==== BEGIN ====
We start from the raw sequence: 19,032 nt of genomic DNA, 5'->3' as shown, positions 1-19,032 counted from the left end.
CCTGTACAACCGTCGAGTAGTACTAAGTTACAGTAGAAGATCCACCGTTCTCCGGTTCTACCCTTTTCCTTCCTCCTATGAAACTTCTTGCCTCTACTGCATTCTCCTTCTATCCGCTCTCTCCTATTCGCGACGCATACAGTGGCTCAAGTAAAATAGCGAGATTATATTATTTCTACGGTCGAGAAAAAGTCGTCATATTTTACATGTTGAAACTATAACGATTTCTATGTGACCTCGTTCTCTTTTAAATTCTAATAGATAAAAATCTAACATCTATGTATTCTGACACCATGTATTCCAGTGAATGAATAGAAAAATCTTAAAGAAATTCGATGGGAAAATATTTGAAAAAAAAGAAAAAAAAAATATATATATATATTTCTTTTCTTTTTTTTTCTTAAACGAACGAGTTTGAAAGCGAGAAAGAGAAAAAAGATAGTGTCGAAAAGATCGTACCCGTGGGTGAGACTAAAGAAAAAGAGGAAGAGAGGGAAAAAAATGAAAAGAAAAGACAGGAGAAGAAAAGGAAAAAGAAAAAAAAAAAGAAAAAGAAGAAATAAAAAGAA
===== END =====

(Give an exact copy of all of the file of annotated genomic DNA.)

We start from the raw sequence: 19,032 nt of genomic DNA, 5'->3' as shown, positions 1-19,032 counted from the left end.
CCTGTACAACCGTCGAGTAGTACTAAGTTACAGTAGAAGATCCACCGTTCTCCGGTTCTACCCTTTTCCTTCCTCCTATGAAACTTCTTGCCTCTACTGCATTCTCCTTCTATCCGCTCTCTCCTATTCGCGACGCATACAGTGGCTCAAGTAAAATAGCGAGATTATATTATTTCTACGGTCGAGAAAAAGTCGTCATATTTTACATGTTGAAACTATAACGATTTCTATGTGACCTCGTTCTCTTTTAAATTCTAATAGATAAAAATCTAACATCTATGTATTCTGACACCATGTATTCCAGTGAATGAATAGAAAAATCTTAAAGAAATTCGATGGGAAAATATTTGAAAAAAAAGAAAAAAAAAATATATATATATATTTCTTTTCTTTTTTTTTCTTAAACGAACGAGTTTGAAAGCGAGAAAGAGAAAAAAGATAGTGTCGAAAAGATCGTACCCGTGGGTGAGACTAAAGAAAAAGAGGAAGAGAGGGAAAAAAATGAAAAGAAAAGACAGGAGAAGAAAAGGAAAAAGAAAAAAAAAAAGAAAAAGAAGAAATAAAAAGAA